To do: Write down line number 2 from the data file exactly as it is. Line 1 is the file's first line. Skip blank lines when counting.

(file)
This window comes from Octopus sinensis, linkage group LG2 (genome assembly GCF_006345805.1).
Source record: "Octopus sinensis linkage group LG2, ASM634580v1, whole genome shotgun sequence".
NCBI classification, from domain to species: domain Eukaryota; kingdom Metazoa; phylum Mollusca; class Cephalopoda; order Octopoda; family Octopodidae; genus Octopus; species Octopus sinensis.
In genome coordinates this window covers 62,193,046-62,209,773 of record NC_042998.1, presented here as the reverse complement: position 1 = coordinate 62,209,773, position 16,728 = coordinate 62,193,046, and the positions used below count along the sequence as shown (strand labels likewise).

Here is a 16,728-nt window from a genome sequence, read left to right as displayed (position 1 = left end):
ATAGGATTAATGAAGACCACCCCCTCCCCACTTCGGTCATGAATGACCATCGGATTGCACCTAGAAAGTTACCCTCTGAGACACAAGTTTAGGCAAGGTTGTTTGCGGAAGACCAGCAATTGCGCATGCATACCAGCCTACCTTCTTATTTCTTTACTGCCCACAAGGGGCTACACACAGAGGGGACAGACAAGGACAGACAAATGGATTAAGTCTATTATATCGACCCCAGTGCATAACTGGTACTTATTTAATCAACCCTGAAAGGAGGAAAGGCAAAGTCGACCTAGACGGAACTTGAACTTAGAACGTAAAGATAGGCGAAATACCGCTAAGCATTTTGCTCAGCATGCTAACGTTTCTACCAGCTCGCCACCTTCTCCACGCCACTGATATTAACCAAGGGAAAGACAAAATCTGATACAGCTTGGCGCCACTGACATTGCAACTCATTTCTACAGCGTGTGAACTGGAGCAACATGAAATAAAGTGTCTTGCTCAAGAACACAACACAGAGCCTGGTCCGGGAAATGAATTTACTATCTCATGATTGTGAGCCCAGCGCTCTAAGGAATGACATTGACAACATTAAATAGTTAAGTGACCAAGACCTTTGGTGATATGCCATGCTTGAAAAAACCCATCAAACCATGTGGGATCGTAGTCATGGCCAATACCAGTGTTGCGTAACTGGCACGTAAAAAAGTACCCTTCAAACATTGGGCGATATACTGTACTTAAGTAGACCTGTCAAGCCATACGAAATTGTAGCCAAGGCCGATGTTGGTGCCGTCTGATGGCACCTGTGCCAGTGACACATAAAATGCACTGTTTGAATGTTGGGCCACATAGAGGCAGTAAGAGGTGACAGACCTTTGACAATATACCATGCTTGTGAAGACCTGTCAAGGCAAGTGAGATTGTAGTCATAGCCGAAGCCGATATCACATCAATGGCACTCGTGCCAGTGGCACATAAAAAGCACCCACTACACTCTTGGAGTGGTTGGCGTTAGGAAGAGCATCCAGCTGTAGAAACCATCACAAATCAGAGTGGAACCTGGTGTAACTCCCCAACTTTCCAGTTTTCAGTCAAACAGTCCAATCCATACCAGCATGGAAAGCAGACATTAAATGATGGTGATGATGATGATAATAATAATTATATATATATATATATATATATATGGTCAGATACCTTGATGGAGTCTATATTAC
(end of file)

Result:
Source record: "Octopus sinensis linkage group LG2, ASM634580v1, whole genome shotgun sequence".